This July will mark the 16th anniversary of the installation of our electronic medical record.
Yup. I am that weird.
Over the first 10-14 years of my run as doctor uber-nerd, I believed that widespread adoption of EHR would be one of main things to drive efficiency in health care. I told anyone I could corner about our drive to improve the quality of our care, while keeping our cash-flow out of the red. I preached the fact that it is possible for a small, privately owned practice to successfully adopt EHR while increasing revenue. I heard people say it was only possible within a large hospital system, but saw many of those installations decrease office efficiency and quality of care. I heard people say primary care doctors couldn’t afford EHR, while we had not only done well with our installation, but did so with one of the more expensive products at the time. To me, it was just a matter of time before everyone finally saw that I was right.
The passage of the EHR incentive program (aka “meaningful use” criteria) was a huge validation for me: EHR was so good that the government would pay doctors to adopt it. I figured that once docs finally could implement an EHR without threatening their financial solvency, they would all become believers like me.
But something funny happened on the way to meaningful use: I changed my mind. No, I didn’t stop thinking that EHR was a very powerful tool that could transform care. I didn’t pine for the days of paper charts (whatever they are). I certainly didn’t mind it when I got the check from the government for doing something I had already done without any incentive. What changed was my belief that government incentives could make things better. They haven’t. In fact, they’ve made things much worse.
My in-laws are in town for my daughter’s graduation.
When I came home yesterday I was greeted with a big smile and vigorous handshake from my father-in-law. ”I just want to thank you,” he said, standing up from his chair, “for finding us a good doctor. The one you found for us is wonderful.”
My wife smiled at me warmly. I just earned myself big points. Yay!
Her parents and mine are both in their 80′s and are overall in remarkably good health. When I called my father after he had a minor surgery over the summer, my mother told me he had a ladder and was “on a bee hunt.” It’s a blessing to have them around, especially having them healthy.
My parents have a wonderful primary care physician, which takes a whole lot of pressure off of me to do family doctoring, and puts my mind at ease. I’ve only personally contacted him once when my dad had a prolonged time of vague fatigue and body aches. I try not to use the “I’m a doctor, so I am second-guessing you” card that I’ve had some patients’ children pull. I called his doctor more as a son who wanted a clear story about what was going on than as a physician with thoughts on the situation.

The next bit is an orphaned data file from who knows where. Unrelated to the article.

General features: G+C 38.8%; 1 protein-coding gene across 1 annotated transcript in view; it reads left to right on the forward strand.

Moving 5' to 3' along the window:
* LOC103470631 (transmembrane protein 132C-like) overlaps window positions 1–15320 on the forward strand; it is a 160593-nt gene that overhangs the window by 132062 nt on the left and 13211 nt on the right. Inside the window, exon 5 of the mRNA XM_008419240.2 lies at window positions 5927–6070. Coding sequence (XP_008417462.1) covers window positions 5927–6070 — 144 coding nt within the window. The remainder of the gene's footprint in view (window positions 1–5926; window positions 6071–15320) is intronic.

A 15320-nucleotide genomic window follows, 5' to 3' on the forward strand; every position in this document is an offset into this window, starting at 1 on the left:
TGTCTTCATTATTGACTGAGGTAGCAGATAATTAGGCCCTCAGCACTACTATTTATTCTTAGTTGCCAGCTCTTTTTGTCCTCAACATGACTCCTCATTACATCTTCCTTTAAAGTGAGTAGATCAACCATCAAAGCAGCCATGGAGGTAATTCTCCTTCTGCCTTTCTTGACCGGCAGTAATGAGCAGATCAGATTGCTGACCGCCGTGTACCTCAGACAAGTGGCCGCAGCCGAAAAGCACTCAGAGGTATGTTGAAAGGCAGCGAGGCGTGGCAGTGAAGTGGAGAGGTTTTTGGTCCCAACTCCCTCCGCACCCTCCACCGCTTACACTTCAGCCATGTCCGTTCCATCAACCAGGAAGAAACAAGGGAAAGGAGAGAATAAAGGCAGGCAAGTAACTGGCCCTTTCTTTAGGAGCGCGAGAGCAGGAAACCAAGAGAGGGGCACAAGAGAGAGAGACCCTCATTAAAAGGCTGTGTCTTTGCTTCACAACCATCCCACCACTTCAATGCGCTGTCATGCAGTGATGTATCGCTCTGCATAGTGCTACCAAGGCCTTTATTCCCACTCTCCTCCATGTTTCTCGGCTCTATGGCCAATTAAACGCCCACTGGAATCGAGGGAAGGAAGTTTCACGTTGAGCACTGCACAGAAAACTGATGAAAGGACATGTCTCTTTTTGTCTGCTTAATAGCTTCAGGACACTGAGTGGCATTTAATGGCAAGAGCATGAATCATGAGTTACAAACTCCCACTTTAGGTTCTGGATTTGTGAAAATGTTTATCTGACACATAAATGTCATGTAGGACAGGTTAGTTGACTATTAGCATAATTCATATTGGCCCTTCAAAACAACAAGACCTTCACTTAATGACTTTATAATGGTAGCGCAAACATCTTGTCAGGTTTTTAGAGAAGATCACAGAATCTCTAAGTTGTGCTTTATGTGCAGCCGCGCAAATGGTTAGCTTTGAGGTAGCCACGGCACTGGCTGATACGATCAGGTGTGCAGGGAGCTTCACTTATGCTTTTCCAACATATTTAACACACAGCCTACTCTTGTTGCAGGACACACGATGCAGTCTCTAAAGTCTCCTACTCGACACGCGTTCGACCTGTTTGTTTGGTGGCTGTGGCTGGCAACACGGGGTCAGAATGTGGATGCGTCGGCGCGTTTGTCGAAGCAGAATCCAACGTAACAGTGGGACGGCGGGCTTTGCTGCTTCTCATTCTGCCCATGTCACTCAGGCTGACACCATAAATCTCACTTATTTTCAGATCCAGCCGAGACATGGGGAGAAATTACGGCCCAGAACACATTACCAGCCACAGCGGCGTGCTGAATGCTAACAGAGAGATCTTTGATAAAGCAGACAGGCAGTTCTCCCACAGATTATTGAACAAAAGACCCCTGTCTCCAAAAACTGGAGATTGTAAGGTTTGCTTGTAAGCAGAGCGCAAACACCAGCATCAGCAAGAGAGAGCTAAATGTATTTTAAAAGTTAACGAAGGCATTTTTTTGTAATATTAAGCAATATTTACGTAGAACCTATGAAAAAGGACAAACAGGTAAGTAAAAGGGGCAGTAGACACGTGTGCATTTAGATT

“I first want to say that I am very grateful my parents have gotten such good care from you,” I said at the start of the conversation. ”It’s nice to not have to wonder if they are getting good care.”Continue reading…
It was during my residency that the first indication of heart toxicity of antibiotics affected me personally. The threat was related to the use of the first of the non-drowsy antihistamines – Seldane – in combination with macrolide antibiotics, such as Erythromycin causing a potentially fatal heart arrhythmia. I remember the expressions fear from other residents, as we had used this combination of medications often. Were we killing people when we treated their bronchitis? We had no idea, but we were consoled by the fact that the people who had gotten our arrhythmia-provoking combo were largely anonymous to us (ER patients).
Fast forward to 2012 and the study (published in the holy writings of the New England Journal of Medicine) that Zithromax is associated with more dead people than no Zithromax. Here’s the headline-provoking conclusion:
During 5 days of therapy, patients taking azithromycin, as compared with those who took no antibiotics, had an increased risk of cardiovascular death (hazard ratio, 2.88; 95% confidence interval [CI], 1.79 to 4.63; P<0.001) and death from any cause (hazard ratio, 1.85; 95% CI, 1.25 to 2.75; P=0.002). Patients who took amoxicillin had no increase in the risk of death during this period. Relative to amoxicillin, azithromycin was associated with an increased risk of cardiovascular death (hazard ratio, 2.49; 95% CI, 1.38 to 4.50; P=0.002) and death from any cause (hazard ratio, 2.02; 95% CI, 1.24 to 3.30; P=0.005), with an estimated 47 additional cardiovascular deaths per 1 million courses; patients in the highest decile of risk for cardiovascular disease had an estimated 245 additional cardiovascular deaths per 1 million courses. (Emphasis Mine).